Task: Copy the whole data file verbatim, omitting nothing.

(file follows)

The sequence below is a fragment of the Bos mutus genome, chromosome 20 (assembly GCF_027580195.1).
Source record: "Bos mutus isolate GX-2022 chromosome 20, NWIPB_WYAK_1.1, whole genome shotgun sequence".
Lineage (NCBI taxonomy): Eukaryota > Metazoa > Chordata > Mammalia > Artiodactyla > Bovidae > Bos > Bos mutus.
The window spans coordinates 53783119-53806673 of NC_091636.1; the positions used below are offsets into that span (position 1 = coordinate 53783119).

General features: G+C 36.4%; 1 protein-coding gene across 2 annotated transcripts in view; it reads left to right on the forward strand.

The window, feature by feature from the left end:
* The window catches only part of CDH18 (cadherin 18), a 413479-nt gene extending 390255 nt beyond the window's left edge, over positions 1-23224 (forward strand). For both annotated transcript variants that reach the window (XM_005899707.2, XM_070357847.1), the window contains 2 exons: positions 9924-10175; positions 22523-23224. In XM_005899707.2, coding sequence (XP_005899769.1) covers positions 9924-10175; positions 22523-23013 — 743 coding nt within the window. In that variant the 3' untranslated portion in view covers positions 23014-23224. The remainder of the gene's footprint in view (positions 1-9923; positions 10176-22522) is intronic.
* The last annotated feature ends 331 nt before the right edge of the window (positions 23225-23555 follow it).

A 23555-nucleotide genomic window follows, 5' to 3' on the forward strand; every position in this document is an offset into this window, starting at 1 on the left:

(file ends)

The sequence below is a fragment of the Bos mutus genome, chromosome 20 (assembly GCF_027580195.1).
Source record: "Bos mutus isolate GX-2022 chromosome 20, NWIPB_WYAK_1.1, whole genome shotgun sequence".
Lineage (NCBI taxonomy): Eukaryota > Metazoa > Chordata > Mammalia > Artiodactyla > Bovidae > Bos > Bos mutus.
The window spans coordinates 53783119-53806673 of NC_091636.1; the positions used below are offsets into that span (position 1 = coordinate 53783119).

General features: G+C 36.4%; 1 protein-coding gene across 2 annotated transcripts in view; it reads left to right on the forward strand.

The window, feature by feature from the left end:
* The window catches only part of CDH18 (cadherin 18), a 413479-nt gene extending 390255 nt beyond the window's left edge, over positions 1-23224 (forward strand). For both annotated transcript variants that reach the window (XM_005899707.2, XM_070357847.1), the window contains 2 exons: positions 9924-10175; positions 22523-23224. In XM_005899707.2, coding sequence (XP_005899769.1) covers positions 9924-10175; positions 22523-23013 — 743 coding nt within the window. In that variant the 3' untranslated portion in view covers positions 23014-23224. The remainder of the gene's footprint in view (positions 1-9923; positions 10176-22522) is intronic.
* The last annotated feature ends 331 nt before the right edge of the window (positions 23225-23555 follow it).

A 23555-nucleotide genomic window follows, 5' to 3' on the forward strand; every position in this document is an offset into this window, starting at 1 on the left: